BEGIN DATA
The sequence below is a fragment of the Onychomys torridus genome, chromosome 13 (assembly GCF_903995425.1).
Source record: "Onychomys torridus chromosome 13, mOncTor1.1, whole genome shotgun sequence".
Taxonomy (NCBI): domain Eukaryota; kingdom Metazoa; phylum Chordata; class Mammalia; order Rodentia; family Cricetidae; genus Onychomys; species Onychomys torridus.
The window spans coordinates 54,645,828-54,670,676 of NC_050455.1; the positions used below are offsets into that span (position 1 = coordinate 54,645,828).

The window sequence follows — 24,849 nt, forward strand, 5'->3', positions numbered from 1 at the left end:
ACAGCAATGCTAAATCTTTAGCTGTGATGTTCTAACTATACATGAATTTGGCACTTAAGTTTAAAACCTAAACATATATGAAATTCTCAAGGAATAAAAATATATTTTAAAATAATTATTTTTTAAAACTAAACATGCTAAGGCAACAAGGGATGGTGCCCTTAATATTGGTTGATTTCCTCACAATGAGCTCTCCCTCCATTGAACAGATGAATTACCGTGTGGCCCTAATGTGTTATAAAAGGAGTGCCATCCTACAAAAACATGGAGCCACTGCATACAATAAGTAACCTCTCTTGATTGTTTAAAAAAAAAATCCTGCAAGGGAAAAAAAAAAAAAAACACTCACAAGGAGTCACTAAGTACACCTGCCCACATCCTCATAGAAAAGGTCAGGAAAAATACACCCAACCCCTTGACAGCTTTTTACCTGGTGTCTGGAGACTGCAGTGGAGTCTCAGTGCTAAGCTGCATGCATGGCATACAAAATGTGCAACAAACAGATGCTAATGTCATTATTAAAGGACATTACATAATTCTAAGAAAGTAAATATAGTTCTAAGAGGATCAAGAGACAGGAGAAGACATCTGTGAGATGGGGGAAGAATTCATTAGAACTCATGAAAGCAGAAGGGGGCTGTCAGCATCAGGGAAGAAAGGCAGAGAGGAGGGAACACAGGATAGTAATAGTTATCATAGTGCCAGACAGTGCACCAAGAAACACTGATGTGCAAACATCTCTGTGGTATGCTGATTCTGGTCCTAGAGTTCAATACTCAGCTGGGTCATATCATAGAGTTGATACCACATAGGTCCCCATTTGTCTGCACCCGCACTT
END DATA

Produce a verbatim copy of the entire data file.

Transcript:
The sequence below is a fragment of the Onychomys torridus genome, chromosome 13 (assembly GCF_903995425.1).
Source record: "Onychomys torridus chromosome 13, mOncTor1.1, whole genome shotgun sequence".
Taxonomy (NCBI): domain Eukaryota; kingdom Metazoa; phylum Chordata; class Mammalia; order Rodentia; family Cricetidae; genus Onychomys; species Onychomys torridus.
The window spans coordinates 54,645,828-54,670,676 of NC_050455.1; the positions used below are offsets into that span (position 1 = coordinate 54,645,828).

The window sequence follows — 24,849 nt, forward strand, 5'->3', positions numbered from 1 at the left end:
ACAGCAATGCTAAATCTTTAGCTGTGATGTTCTAACTATACATGAATTTGGCACTTAAGTTTAAAACCTAAACATATATGAAATTCTCAAGGAATAAAAATATATTTTAAAATAATTATTTTTTAAAACTAAACATGCTAAGGCAACAAGGGATGGTGCCCTTAATATTGGTTGATTTCCTCACAATGAGCTCTCCCTCCATTGAACAGATGAATTACCGTGTGGCCCTAATGTGTTATAAAAGGAGTGCCATCCTACAAAAACATGGAGCCACTGCATACAATAAGTAACCTCTCTTGATTGTTTAAAAAAAAAATCCTGCAAGGGAAAAAAAAAAAAAAACACTCACAAGGAGTCACTAAGTACACCTGCCCACATCCTCATAGAAAAGGTCAGGAAAAATACACCCAACCCCTTGACAGCTTTTTACCTGGTGTCTGGAGACTGCAGTGGAGTCTCAGTGCTAAGCTGCATGCATGGCATACAAAATGTGCAACAAACAGATGCTAATGTCATTATTAAAGGACATTACATAATTCTAAGAAAGTAAATATAGTTCTAAGAGGATCAAGAGACAGGAGAAGACATCTGTGAGATGGGGGAAGAATTCATTAGAACTCATGAAAGCAGAAGGGGGCTGTCAGCATCAGGGAAGAAAGGCAGAGAGGAGGGAACACAGGATAGTAATAGTTATCATAGTGCCAGACAGTGCACCAAGAAACACTGATGTGCAAACATCTCTGTGGTATGCTGATTCTGGTCCTAGAGTTCAATACTCAGCTGGGTCATATCATAGAGTTGATACCACATAGGTCCCCATTTGTCTGCACCCGCACTT